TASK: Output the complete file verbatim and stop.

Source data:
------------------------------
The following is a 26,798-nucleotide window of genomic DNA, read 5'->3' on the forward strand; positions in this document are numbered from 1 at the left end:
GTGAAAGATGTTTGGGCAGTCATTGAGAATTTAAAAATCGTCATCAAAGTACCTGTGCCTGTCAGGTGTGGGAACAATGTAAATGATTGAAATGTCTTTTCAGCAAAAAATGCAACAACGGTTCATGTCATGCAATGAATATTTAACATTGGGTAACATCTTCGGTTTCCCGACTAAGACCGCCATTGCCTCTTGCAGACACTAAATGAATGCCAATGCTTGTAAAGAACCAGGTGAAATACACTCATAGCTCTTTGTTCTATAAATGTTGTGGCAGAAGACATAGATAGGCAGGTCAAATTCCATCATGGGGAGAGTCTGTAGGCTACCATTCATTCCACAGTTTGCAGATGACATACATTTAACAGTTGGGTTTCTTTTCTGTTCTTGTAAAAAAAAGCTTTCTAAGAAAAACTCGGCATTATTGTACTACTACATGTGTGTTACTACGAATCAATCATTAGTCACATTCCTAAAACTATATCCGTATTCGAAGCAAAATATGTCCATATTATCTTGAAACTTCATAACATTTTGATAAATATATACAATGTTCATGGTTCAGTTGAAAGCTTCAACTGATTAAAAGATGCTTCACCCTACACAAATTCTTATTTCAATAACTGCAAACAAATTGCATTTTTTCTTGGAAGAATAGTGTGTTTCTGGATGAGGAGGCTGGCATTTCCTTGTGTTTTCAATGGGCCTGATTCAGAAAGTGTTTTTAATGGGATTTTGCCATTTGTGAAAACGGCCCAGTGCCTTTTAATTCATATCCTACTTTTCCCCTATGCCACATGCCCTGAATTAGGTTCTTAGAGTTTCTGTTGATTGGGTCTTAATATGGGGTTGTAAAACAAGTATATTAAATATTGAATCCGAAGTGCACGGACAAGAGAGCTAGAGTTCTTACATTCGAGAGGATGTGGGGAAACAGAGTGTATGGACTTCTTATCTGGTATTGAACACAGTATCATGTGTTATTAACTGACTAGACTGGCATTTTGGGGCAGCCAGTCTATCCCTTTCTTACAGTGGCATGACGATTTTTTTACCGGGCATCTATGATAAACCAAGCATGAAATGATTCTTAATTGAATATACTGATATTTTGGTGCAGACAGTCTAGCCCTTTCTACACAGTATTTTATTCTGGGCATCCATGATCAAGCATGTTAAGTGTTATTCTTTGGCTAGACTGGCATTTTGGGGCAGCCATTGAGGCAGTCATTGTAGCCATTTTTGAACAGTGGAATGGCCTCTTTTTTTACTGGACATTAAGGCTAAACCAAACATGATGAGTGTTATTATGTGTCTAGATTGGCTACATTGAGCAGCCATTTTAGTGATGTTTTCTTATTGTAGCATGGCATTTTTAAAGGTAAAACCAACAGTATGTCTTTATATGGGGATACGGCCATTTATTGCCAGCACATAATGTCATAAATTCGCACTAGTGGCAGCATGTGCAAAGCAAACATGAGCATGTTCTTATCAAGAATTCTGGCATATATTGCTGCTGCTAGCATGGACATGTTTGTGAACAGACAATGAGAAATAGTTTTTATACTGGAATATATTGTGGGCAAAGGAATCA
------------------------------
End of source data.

The following is a 26,798-nucleotide window of genomic DNA, read 5'->3' on the forward strand; positions in this document are numbered from 1 at the left end:
GTGAAAGATGTTTGGGCAGTCATTGAGAATTTAAAAATCGTCATCAAAGTACCTGTGCCTGTCAGGTGTGGGAACAATGTAAATGATTGAAATGTCTTTTCAGCAAAAAATGCAACAACGGTTCATGTCATGCAATGAATATTTAACATTGGGTAACATCTTCGGTTTCCCGACTAAGACCGCCATTGCCTCTTGCAGACACTAAATGAATGCCAATGCTTGTAAAGAACCAGGTGAAATACACTCATAGCTCTTTGTTCTATAAATGTTGTGGCAGAAGACATAGATAGGCAGGTCAAATTCCATCATGGGGAGAGTCTGTAGGCTACCATTCATTCCACAGTTTGCAGATGACATACATTTAACAGTTGGGTTTCTTTTCTGTTCTTGTAAAAAAAAGCTTTCTAAGAAAAACTCGGCATTATTGTACTACTACATGTGTGTTACTACGAATCAATCATTAGTCACATTCCTAAAACTATATCCGTATTCGAAGCAAAATATGTCCATATTATCTTGAAACTTCATAACATTTTGATAAATATATACAATGTTCATGGTTCAGTTGAAAGCTTCAACTGATTAAAAGATGCTTCACCCTACACAAATTCTTATTTCAATAACTGCAAACAAATTGCATTTTTTCTTGGAAGAATAGTGTGTTTCTGGATGAGGAGGCTGGCATTTCCTTGTGTTTTCAATGGGCCTGATTCAGAAAGTGTTTTTAATGGGATTTTGCCATTTGTGAAAACGGCCCAGTGCCTTTTAATTCATATCCTACTTTTCCCCTATGCCACATGCCCTGAATTAGGTTCTTAGAGTTTCTGTTGATTGGGTCTTAATATGGGGTTGTAAAACAAGTATATTAAATATTGAATCCGAAGTGCACGGACAAGAGAGCTAGAGTTCTTACATTCGAGAGGATGTGGGGAAACAGAGTGTATGGACTTCTTATCTGGTATTGAACACAGTATCATGTGTTATTAACTGACTAGACTGGCATTTTGGGGCAGCCAGTCTATCCCTTTCTTACAGTGGCATGACGATTTTTTTACCGGGCATCTATGATAAACCAAGCATGAAATGATTCTTAATTGAATATACTGATATTTTGGTGCAGACAGTCTAGCCCTTTCTACACAGTATTTTATTCTGGGCATCCATGATCAAGCATGTTAAGTGTTATTCTTTGGCTAGACTGGCATTTTGGGGCAGCCATTGAGGCAGTCATTGTAGCCATTTTTGAACAGTGGAATGGCCTCTTTTTTTACTGGACATTAAGGCTAAACCAAACATGATGAGTGTTATTATGTGTCTAGATTGGCTACATTGAGCAGCCATTTTAGTGATGTTTTCTTATTGTAGCATGGCATTTTTAAAGGTAAAACCAACAGTATGTCTTTATATGGGGATACGGCCATTTATTGCCAGCACATAATGTCATAAATTCGCACTAGTGGCAGCATGTGCAAAGCAAACATGAGCATGTTCTTATCAAGAATTCTGGCATATATTGCTGCTGCTAGCATGGACATGTTTGTGAACAGACAATGAGAAATAGTTTTTATACTGGAATATATTGTGGGCAAAGGAATCA